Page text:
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Britannica has announced what we all knew was coming: the print version is no more.
And they continue to proclaim that the digital version is far better than the free alternative.
The first is out of date, sure, but it also seeks to end the quest for information. The Wikipedia entry, on the other hand, starts the quest. There are more than a hundred outbound links on the page, all designed to help the student explore and discover.
Does it hold together? Can you follow one link to another to another and understand a coherent story about the person you’re researching? If not, what’s not right about it?
Are there hacks and mistakes and sock puppet issues in Wikipedia? No doubt about it. If you have a few hours to waste, read some of the Talk pages, like this one on paella. But since Wikipedia has never taken the position that it represents the end of the discussion, that’s not really a failing.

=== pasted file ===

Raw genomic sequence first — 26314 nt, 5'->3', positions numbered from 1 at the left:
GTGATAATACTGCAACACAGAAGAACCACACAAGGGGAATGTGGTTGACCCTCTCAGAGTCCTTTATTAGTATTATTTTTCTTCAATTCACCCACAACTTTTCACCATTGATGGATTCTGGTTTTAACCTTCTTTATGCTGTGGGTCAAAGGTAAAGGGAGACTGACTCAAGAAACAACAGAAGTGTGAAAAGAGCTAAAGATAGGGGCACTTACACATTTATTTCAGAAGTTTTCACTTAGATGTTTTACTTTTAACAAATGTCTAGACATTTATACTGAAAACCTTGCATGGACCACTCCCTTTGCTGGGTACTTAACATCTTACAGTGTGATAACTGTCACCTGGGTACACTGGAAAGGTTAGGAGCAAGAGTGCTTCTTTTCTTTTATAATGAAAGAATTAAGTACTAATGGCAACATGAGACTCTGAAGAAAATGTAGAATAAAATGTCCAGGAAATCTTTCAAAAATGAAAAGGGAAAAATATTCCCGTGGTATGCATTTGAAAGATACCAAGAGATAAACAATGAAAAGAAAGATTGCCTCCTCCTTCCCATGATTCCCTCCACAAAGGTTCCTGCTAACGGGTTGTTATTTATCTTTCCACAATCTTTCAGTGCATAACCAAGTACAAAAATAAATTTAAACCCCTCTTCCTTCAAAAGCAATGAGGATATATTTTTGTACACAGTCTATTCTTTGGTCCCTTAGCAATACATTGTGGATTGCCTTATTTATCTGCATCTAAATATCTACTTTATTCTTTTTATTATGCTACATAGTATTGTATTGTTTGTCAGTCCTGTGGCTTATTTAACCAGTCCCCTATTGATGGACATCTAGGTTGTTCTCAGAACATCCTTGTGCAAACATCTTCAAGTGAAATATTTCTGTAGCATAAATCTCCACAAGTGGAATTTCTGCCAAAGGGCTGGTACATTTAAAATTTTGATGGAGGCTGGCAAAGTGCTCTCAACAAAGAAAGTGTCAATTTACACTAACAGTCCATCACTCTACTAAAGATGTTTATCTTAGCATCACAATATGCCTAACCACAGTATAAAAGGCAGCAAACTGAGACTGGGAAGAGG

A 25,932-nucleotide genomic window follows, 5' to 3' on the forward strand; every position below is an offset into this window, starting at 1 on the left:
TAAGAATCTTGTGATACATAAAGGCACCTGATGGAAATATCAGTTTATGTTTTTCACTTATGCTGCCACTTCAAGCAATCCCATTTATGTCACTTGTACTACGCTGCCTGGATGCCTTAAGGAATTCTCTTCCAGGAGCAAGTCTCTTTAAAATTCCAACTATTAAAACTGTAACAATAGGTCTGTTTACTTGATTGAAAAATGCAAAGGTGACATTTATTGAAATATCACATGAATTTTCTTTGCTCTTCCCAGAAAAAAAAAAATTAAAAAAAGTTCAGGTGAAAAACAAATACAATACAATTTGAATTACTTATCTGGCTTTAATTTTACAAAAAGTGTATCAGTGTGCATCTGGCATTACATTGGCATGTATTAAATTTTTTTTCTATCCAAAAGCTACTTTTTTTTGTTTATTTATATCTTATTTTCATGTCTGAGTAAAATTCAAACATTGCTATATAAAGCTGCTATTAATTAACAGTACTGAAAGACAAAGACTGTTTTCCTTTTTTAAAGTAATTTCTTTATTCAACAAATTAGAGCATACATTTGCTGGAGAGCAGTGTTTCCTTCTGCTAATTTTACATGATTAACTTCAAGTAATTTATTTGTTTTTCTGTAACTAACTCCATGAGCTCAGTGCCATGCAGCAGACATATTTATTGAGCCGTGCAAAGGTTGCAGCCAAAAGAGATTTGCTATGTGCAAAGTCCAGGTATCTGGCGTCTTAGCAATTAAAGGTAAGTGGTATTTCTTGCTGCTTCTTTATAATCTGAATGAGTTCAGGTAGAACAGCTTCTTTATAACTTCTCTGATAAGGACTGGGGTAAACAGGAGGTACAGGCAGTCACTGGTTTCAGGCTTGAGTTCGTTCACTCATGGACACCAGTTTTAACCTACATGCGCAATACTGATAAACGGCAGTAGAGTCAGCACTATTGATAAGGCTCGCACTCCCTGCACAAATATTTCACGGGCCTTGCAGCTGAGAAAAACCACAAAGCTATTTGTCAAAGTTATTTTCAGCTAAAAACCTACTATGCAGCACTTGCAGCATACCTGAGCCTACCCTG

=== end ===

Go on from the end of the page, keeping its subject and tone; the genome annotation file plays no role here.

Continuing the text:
[Also interesting to note that the completeness we expect from Wikipedia is totally lacking in EB, which really grates. Entries like Boingboing and well-known authors are completely absent.]
Should there be truth? I hope so. I hope that we can find facts that are facts, things that aren’t open to he said/she said debate. It’s not clear to me, though, in a fast-moving digital world, that the way to attain this level of certainty is to write it down in a book. What Wikipedia represents is the digital artifact of an activity, not a thing unto itself. This notion of opening doors is at the heart of what I’m arguing for in Stop Stealing Dreams. We’re only going to honor our students when we push them to explore further, not to settle for what anyone (including an editor at an un-updated encyclopedia) tells them is the one and only answer.